Because of a combination of things — the sparseness of his papers, the convention badges and program books that I had no idea what to do with, the proliferation of personal letters, cards, and photographs, gave me the idea of making what I first conceived of as “a scrapbook,” but which will probably be three, or four, scrapbooks by the time I’m done.  I’m thinking that there will be narrative, written by me, because the pictures are jogging my memory — never robust — and of course Steve left no notes of his own.

I have already sorted some of the photos into the existing album, which is what opened my eyes to the fact that a single album, with dividers, was Just Not Going to Do the Job, and I spent what was probably a stupidly long time looking at how many pictures there are of me, and questioning their part in this project.  In the end, I came to the conclusion that, yes, the pictures of me are part of the narrative; after all, the photographer considered the pictures worth taking.

In addition to the above, I’ve been writing — not as quickly as I’d like, but that’s usually the case — and going to gym, and mostly keeping up with daily life, in this vastly changed environment.  The coon cats are keeping a very close eye on me, which I can hardly blame them for, considering the number of A-List players we’re lost lately.

One thing I haven’t done is an InfoDump, and I really ought to.  Some people will have missed the news about Steve, and there’s the Ribbon Dance eARC to promote, and the upcoming Salvage Right mass market because Life Does Go On, and books are in a very literal sense, my life.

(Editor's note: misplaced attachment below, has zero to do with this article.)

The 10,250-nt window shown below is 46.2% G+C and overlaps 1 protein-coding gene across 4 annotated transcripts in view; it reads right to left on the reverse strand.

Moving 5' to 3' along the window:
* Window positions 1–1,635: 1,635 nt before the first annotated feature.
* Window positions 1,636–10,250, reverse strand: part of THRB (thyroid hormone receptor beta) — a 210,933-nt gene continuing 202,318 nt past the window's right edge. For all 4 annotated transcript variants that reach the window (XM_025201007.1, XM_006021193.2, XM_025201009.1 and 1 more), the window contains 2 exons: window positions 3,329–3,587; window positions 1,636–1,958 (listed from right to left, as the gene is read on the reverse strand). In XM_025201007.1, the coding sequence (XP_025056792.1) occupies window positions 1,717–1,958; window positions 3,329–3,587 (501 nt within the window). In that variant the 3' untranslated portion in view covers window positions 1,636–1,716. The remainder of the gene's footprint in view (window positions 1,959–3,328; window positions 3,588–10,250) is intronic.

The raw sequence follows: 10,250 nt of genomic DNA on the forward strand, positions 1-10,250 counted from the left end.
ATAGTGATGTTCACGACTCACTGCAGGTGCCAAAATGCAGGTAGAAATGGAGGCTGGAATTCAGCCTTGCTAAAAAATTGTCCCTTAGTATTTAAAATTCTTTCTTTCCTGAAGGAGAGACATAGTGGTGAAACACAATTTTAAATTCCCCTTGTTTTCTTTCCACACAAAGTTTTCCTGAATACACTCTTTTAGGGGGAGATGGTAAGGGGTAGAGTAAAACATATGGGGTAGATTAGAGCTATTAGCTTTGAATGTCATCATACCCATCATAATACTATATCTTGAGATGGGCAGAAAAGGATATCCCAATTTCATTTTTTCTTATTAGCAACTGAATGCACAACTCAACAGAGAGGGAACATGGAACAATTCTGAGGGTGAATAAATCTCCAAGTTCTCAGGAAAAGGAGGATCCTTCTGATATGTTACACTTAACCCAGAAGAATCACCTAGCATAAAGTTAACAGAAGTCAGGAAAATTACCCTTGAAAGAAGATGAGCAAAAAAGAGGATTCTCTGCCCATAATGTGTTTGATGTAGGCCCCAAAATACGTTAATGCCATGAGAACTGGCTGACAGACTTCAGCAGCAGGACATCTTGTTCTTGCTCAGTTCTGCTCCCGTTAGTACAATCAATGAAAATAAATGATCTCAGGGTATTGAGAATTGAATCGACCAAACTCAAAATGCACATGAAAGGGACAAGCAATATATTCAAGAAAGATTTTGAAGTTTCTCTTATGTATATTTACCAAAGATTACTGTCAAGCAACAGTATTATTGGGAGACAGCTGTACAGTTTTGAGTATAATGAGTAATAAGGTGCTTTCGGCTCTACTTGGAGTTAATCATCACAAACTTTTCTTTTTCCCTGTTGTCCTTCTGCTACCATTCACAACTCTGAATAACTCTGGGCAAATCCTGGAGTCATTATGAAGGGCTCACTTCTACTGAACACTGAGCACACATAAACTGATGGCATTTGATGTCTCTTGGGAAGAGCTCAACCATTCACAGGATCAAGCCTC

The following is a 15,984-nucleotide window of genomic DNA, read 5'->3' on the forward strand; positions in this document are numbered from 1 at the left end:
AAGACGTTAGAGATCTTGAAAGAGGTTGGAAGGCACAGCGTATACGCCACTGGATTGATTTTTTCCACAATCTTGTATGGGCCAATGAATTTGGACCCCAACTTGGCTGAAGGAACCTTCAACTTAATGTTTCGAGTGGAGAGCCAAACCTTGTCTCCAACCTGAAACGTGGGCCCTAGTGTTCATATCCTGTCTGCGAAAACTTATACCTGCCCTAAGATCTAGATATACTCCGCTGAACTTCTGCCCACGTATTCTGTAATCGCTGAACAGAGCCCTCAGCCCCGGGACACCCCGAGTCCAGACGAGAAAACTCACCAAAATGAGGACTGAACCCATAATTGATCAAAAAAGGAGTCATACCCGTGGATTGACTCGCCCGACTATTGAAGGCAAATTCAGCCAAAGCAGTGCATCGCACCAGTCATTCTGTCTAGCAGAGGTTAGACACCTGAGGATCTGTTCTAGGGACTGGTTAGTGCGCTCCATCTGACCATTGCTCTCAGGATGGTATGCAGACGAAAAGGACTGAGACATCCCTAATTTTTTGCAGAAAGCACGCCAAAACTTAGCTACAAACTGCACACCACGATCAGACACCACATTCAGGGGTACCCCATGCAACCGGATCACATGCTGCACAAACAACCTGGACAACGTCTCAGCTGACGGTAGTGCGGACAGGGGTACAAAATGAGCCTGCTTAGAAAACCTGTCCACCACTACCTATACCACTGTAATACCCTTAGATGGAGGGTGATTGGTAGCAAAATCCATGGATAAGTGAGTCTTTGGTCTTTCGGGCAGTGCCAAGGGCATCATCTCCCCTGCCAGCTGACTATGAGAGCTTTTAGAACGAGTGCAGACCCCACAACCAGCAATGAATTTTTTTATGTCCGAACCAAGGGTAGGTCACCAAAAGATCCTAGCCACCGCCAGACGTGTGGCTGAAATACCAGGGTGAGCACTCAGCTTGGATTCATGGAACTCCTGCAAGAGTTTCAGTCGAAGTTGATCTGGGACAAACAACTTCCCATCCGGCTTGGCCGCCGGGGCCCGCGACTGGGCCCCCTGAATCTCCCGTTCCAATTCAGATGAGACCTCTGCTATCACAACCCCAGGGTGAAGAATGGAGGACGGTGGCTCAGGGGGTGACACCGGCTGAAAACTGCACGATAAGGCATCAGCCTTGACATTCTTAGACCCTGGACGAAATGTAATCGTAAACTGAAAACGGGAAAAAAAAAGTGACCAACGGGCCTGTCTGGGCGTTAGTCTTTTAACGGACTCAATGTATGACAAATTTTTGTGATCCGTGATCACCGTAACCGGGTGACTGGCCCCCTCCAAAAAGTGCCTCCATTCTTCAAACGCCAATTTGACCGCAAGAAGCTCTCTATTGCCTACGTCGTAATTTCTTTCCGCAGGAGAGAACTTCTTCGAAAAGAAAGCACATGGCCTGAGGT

Well.  Maybe this weekend for the InfoDump.

I think that catches us up for right now.

Thank you all for your patience, and for your support down many years through many stories.




In which poetry will out

So, I’m not known for my poetry — and justly so.  However, the Late Universal Upheaval has put into my hands two of my very few poems, on paper that is so fragile I fear that they’ll be dust the next time somebody looks into the file.

I therefore transcribe them below, for Posterity.


As near as I can tell, these were both written in 1978.  The second has a title; the first does not.  Both are ©Sharon Lee.

A Voice is singing in the Dark
In half a thousand shades
Weaving colors that defy the Night
And will not let it in.

A Singer sings within the Night
Aloud, but quite alone
Building rainbow walls against the Dark
’til rescued by the Dawn.



I know you
Of old.
Very Old . . .
The face you wore was different
And your voice sang greener notes
But I knew you then
As I know you now
And shall know you ever on.

I do know you
Very well indeed.
Your favorite color?
Or taste in books?
The music that shades your days?
Mysteries that lack meaning,
Shadowed by what we see
For I know you.
Yes, I know you
Very well indeed.

It’s a wonderful night for a Ribbon Dance

First things being first — I am under the impression that the Ribbon Dance eARC will drop Sometime Today.  Here’s your link to the Baen eARC page.

For those joining us after the break, an eARC is a Baen Tradition, in which electronic A(dvance)R(eading)C(opies) are offered to those readers who Simply Cannot Wait for the release of the hardcover/ebook, three months down the road.  eARCs may contain errors that do not appear in the finished book.  In the case of Ribbon Dance, such errors will be on the level of typos and broken sentences — which is to say, not story-altering.

In other news, tomorrow will be the fourth anniversary of my mastectomy.  Also!  Gifford’s ice cream stand, which is a scant half mile from the Cat Farm, will reopen for the season tomorrow.  No, these things are not related, saving that I may go out for ice cream tomorrow afternoon, in support of local business.